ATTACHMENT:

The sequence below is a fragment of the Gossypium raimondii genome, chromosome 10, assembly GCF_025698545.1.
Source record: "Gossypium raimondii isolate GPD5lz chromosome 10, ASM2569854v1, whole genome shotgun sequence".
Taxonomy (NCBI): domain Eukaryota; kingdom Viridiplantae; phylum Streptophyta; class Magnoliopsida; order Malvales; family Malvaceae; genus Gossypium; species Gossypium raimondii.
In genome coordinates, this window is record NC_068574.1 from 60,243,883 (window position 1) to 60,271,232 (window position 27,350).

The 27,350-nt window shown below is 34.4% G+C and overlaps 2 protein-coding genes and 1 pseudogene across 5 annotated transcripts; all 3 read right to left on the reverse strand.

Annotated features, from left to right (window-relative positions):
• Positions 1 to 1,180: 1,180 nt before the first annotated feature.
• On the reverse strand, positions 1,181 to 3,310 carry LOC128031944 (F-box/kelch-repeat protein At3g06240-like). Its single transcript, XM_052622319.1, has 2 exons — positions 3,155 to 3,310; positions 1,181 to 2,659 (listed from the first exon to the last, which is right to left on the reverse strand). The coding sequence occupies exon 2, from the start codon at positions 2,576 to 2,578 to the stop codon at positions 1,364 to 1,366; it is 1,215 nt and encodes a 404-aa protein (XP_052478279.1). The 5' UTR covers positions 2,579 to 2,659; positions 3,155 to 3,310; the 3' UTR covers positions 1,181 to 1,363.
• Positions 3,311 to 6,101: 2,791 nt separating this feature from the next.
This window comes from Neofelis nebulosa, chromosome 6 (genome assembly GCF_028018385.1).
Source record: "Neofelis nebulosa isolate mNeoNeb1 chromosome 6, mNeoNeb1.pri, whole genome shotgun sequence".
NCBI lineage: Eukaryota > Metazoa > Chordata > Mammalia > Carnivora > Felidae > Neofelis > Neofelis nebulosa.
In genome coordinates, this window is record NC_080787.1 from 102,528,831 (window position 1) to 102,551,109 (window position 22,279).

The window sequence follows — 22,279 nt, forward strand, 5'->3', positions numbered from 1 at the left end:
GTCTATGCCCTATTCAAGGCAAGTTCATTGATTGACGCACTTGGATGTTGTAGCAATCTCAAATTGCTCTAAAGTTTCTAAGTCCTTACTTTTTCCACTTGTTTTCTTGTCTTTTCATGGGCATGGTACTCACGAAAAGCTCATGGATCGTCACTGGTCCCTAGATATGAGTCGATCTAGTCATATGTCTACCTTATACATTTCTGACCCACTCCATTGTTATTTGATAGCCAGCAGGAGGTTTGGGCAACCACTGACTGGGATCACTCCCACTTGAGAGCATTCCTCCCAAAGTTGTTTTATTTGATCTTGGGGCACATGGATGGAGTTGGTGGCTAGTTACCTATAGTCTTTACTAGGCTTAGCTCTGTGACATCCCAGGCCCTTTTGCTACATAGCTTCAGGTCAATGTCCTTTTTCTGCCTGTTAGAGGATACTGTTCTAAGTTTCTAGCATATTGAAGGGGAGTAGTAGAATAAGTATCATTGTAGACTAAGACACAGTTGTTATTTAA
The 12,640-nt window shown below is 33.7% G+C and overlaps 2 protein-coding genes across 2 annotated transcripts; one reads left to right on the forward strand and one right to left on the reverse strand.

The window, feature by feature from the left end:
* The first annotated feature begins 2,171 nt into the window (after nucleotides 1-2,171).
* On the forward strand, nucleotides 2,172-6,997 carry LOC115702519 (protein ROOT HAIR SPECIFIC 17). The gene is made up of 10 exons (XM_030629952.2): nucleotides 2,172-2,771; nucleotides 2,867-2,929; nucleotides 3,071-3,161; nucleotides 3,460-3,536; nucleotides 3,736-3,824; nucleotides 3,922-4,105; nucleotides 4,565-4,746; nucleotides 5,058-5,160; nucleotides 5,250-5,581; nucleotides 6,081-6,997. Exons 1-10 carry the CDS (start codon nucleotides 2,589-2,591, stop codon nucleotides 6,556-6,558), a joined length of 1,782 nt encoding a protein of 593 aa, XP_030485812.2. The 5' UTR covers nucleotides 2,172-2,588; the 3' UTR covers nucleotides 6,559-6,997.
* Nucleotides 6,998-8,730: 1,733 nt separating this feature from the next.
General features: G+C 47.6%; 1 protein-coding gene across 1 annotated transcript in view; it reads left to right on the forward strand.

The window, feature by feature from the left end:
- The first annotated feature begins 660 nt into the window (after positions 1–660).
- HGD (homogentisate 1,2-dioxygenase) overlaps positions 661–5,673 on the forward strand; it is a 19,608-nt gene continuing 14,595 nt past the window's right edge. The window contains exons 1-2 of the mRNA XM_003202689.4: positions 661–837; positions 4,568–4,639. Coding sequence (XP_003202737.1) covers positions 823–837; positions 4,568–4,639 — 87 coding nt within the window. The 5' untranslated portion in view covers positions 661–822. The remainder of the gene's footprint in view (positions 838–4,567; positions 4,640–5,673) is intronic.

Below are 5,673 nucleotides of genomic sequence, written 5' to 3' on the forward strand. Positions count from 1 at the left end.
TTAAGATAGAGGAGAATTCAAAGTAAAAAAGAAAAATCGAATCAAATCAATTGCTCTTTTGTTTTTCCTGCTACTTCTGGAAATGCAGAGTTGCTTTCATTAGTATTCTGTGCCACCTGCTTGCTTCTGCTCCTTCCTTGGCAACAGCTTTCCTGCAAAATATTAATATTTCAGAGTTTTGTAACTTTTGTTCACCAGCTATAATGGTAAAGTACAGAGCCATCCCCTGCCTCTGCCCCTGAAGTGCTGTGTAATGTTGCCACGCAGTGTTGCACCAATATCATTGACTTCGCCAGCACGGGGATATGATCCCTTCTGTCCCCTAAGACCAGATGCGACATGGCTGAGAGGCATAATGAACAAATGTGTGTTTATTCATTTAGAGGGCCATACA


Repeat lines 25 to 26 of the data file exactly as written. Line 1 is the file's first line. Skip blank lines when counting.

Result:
Below are 5,673 nucleotides of genomic sequence, written 5' to 3' on the forward strand. Positions count from 1 at the left end.
TTAAGATAGAGGAGAATTCAAAGTAAAAAAGAAAAATCGAATCAAATCAATTGCTCTTTTGTTTTTCCTGCTACTTCTGGAAATGCAGAGTTGCTTTCATTAGTATTCTGTGCCACCTGCTTGCTTCTGCTCCTTCCTTGGCAACAGCTTTCCTGCAAAATATTAATATTTCAGAGTTTTGTAACTTTTGTTCACCAGCTATAATGGTAAAGTACAGAGCCATCCCCTGCCTCTGCCCCTGAAGTGCTGTGTAATGTTGCCACGCAGTGTTGCACCAATATCATTGACTTCGCCAGCACGGGGATATGATCCCTTCTGTCCCCTAAGACCAGATGCGACATGGCTGAGAGGCATAATGAACAAATGTGTGTTTATTCATTTAGAGGGCCATACA